Following Russia’s annexation of Crimea, hybrid warfare has become conversational short form in the West for describing Moscow’s sneaky ways of fighting war. If there’s one thing you’ve learned over the past two years about Russia, it’s that it uses hybrid warfare, a dangerous Kremlin innovation the West must learn to grapple with. In two short years, the word has mutated from describing how Moscow was fighting its war in Ukraine to incorporating all the various elements of Russian influence and national power. The term continues to evolve, spawning iterations like “multi-vector hybrid warfare” in Europe. Hybrid warfare has become the Frankenstein of the field of Russia military analysis; it has taken on a life of its own and there is no obvious way to contain it.
In trying to separate hybrid warfare from the classical bins of conventional or irregular war, I prefer to use Frank Hoffman’s definition, “a tailored mix of conventional weapons, irregular tactics, terrorism, and criminal behavior in the same time and battlespace to obtain [a group’s] political objectives.” There are other definitions out there, but you will find they are not being applied correctly to analysis of Russian tactics. Unfortunately, what Russian hybrid warfare is, and how it works, varies dramatically depending on what article, report, or PowerPoint brief you are reading. The more we have talked about it, the less we understand it as a useful concept or framework for looking at Russian actions.
What’s wrong with a little hybrid warfare?
If you torture hybrid warfare long enough it will tell you anything, and torture it we have. The term now covers every type of discernible Russian activity, from propaganda to conventional warfare, and most that exists in between. What exactly does Russian hybrid warfare do, and how does it work? The short answer in the Russia-watcher community is everything. The church of Russian hybrid warfare has a broad and influential following these days, but finds few worshippers among experts who study the Russian military. There’s a reason for that: Many don’t believe it exists as described. I’m not the first to point out the problems with applying this lens to Russian tactics , and I have criticized itelsewhere, but in this piece I hope to offer a fresh perspective on why the national security establishment continues to do itself a disservice by thinking about Russia through a hybrid warfare lens.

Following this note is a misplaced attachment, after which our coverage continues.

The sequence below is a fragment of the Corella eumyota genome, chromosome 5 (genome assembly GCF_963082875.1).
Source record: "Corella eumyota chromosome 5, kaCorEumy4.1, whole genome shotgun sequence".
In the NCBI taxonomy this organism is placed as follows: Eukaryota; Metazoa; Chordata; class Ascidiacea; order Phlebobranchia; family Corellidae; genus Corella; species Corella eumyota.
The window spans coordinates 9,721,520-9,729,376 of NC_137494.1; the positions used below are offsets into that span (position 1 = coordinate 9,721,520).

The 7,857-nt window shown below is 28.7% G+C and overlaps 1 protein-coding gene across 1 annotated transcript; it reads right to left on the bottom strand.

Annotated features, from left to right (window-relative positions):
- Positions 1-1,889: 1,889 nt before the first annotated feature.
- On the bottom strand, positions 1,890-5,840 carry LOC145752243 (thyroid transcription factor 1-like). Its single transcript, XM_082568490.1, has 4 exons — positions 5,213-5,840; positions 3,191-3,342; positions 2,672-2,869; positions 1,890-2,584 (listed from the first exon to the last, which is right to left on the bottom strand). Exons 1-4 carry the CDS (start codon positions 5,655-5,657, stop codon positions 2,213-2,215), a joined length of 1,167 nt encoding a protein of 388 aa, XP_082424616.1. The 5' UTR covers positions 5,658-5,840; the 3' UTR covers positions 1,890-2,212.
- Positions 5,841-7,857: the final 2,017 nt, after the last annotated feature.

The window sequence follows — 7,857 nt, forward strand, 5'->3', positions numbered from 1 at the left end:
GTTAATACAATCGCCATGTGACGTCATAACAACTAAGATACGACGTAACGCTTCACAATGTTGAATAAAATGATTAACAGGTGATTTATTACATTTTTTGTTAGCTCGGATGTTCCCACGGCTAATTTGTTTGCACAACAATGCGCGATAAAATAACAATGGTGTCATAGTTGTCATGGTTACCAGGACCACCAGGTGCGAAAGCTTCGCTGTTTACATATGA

My purpose here is not to engage in an esoteric disagreement over military terms and definitions. It matters less what we call it if there is a common and useful understanding of the subject. The trouble is that thanks to narratives surrounding hybrid warfare, we lack a shared knowledge of how Russia fights and what happened on the battlefields of Ukraine. Without a common understanding of the facts here, the United States cannot hope to successfully counter or deter Moscow elsewhere. It would be one thing for such notions to dominate the world of punditry, but the references to Russia’s dark hybrid arts permeate the conversation among U.S. policymakers and leading generals alike. I have nothing against hybrid warfare as a concept, but in the case of Russia, it has become more of a handicap than an enabler for our decision-makers and military leaders.
Read the Remainder at War on the Rocks